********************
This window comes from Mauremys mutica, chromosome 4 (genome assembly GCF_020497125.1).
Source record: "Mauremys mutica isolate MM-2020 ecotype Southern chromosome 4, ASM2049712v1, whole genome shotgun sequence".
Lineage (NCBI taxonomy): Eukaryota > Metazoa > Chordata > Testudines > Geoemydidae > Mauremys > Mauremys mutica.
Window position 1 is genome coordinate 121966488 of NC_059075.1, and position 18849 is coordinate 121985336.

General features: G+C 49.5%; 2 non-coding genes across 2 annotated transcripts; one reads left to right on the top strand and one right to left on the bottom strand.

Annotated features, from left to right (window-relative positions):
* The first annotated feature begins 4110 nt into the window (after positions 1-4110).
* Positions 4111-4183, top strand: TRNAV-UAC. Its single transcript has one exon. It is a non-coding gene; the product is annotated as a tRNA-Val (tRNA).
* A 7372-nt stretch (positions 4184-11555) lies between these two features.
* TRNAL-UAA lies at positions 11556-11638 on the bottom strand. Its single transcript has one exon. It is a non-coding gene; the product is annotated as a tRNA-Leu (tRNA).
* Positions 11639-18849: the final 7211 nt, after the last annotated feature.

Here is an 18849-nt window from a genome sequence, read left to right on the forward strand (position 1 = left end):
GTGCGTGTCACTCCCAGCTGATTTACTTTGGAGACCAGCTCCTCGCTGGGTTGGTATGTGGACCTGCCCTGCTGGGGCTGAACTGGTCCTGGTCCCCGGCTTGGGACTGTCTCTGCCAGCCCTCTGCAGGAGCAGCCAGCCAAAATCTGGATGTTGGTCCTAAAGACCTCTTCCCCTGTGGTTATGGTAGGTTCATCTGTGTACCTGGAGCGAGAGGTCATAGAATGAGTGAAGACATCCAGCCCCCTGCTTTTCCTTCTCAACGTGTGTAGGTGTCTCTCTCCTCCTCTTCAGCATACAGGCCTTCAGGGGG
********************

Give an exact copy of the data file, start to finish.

This window comes from Mauremys mutica, chromosome 4 (genome assembly GCF_020497125.1).
Source record: "Mauremys mutica isolate MM-2020 ecotype Southern chromosome 4, ASM2049712v1, whole genome shotgun sequence".
Lineage (NCBI taxonomy): Eukaryota > Metazoa > Chordata > Testudines > Geoemydidae > Mauremys > Mauremys mutica.
Window position 1 is genome coordinate 121966488 of NC_059075.1, and position 18849 is coordinate 121985336.

General features: G+C 49.5%; 2 non-coding genes across 2 annotated transcripts; one reads left to right on the top strand and one right to left on the bottom strand.

Annotated features, from left to right (window-relative positions):
* The first annotated feature begins 4110 nt into the window (after positions 1-4110).
* Positions 4111-4183, top strand: TRNAV-UAC. Its single transcript has one exon. It is a non-coding gene; the product is annotated as a tRNA-Val (tRNA).
* A 7372-nt stretch (positions 4184-11555) lies between these two features.
* TRNAL-UAA lies at positions 11556-11638 on the bottom strand. Its single transcript has one exon. It is a non-coding gene; the product is annotated as a tRNA-Leu (tRNA).
* Positions 11639-18849: the final 7211 nt, after the last annotated feature.

Here is an 18849-nt window from a genome sequence, read left to right on the forward strand (position 1 = left end):
GTGCGTGTCACTCCCAGCTGATTTACTTTGGAGACCAGCTCCTCGCTGGGTTGGTATGTGGACCTGCCCTGCTGGGGCTGAACTGGTCCTGGTCCCCGGCTTGGGACTGTCTCTGCCAGCCCTCTGCAGGAGCAGCCAGCCAAAATCTGGATGTTGGTCCTAAAGACCTCTTCCCCTGTGGTTATGGTAGGTTCATCTGTGTACCTGGAGCGAGAGGTCATAGAATGAGTGAAGACATCCAGCCCCCTGCTTTTCCTTCTCAACGTGTGTAGGTGTCTCTCTCCTCCTCTTCAGCATACAGGCCTTCAGGGGG